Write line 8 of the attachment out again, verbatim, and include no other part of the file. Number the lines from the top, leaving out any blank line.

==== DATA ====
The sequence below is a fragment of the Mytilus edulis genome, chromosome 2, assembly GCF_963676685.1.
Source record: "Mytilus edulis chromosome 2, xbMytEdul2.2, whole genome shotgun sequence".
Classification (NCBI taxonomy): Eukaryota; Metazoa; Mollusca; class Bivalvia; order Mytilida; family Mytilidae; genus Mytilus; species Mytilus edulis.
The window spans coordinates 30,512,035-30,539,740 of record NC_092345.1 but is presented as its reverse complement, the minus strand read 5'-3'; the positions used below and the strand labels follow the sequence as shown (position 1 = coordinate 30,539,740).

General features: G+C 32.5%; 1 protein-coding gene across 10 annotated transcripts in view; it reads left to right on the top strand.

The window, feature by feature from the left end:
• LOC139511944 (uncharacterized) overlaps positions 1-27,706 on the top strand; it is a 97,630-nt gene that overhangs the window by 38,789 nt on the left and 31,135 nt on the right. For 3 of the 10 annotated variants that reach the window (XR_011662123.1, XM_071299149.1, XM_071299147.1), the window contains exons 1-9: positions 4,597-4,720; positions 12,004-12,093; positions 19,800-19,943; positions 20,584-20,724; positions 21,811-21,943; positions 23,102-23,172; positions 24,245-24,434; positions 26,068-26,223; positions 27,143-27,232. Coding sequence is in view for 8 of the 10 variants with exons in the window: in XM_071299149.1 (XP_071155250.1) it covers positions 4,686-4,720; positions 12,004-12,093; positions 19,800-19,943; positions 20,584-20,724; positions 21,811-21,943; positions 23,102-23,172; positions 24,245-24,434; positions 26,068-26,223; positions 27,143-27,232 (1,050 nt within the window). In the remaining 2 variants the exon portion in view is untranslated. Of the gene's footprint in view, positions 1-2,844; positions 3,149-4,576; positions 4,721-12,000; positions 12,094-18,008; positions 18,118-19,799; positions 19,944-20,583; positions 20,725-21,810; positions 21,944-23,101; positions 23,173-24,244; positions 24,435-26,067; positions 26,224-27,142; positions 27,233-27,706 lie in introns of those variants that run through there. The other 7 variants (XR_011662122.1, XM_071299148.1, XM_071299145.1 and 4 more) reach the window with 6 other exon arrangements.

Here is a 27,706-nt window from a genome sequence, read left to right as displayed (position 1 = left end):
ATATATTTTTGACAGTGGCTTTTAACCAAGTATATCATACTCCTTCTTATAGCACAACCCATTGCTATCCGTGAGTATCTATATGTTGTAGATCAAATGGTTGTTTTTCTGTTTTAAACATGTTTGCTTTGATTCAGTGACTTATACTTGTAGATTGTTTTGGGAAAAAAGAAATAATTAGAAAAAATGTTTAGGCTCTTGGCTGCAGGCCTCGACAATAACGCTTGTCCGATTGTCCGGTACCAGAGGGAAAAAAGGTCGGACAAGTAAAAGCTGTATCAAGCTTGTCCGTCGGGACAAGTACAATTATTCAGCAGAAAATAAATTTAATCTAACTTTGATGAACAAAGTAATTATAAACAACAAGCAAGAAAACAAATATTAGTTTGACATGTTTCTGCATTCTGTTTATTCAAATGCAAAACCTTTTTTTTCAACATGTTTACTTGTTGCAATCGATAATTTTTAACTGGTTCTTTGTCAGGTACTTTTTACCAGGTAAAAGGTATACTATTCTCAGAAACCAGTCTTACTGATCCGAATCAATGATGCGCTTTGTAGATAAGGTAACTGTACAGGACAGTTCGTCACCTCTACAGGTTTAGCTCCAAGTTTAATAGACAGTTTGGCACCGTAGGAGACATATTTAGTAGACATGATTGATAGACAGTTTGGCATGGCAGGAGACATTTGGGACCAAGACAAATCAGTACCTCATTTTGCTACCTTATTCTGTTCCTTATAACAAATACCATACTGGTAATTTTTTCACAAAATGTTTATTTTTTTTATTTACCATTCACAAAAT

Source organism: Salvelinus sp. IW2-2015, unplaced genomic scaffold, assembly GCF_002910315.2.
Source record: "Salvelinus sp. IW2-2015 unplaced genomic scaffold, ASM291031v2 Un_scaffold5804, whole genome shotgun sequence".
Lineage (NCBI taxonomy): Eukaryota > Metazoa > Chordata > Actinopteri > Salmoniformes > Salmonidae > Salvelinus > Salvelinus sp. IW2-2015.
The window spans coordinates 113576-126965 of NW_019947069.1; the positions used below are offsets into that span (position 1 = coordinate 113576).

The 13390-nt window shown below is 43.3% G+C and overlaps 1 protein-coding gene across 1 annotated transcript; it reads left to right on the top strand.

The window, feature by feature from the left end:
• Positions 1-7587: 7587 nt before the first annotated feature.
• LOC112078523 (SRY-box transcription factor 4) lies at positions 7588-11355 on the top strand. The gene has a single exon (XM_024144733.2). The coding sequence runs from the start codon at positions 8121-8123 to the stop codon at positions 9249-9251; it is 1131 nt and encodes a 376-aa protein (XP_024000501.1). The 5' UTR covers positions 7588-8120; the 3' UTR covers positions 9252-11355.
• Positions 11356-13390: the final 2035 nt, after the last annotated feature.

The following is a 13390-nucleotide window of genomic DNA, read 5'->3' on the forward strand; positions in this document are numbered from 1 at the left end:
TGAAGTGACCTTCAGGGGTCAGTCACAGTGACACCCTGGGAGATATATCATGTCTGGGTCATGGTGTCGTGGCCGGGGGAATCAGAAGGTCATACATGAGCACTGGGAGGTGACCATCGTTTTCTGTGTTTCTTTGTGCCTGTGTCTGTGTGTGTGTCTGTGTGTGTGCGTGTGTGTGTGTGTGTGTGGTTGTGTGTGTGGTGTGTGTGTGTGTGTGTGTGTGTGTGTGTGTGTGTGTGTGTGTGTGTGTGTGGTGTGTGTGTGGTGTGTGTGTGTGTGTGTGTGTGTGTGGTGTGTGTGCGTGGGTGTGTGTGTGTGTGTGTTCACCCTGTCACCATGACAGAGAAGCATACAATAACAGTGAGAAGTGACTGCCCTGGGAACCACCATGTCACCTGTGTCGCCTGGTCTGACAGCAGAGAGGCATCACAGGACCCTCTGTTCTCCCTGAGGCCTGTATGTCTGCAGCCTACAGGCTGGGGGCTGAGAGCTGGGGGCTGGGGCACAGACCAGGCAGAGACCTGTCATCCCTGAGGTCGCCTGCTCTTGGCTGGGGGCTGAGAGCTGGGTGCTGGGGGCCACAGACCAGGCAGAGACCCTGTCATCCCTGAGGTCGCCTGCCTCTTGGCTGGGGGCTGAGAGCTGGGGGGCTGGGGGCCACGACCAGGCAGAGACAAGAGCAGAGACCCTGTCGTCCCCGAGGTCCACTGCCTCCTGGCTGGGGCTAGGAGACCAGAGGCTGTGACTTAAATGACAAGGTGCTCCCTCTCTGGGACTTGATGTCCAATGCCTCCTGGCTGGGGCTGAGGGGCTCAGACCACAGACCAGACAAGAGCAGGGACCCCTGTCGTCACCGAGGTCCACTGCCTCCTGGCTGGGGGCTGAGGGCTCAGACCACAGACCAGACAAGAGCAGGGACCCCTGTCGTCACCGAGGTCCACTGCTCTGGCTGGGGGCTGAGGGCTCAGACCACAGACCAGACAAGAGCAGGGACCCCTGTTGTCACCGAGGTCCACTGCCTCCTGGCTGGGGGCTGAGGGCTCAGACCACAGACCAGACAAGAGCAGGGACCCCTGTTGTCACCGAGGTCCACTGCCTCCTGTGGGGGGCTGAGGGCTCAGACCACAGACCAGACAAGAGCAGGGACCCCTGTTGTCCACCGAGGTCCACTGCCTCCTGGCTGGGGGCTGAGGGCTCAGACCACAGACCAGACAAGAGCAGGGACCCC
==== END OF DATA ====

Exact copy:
Here is a 27,706-nt window from a genome sequence, read left to right as displayed (position 1 = left end):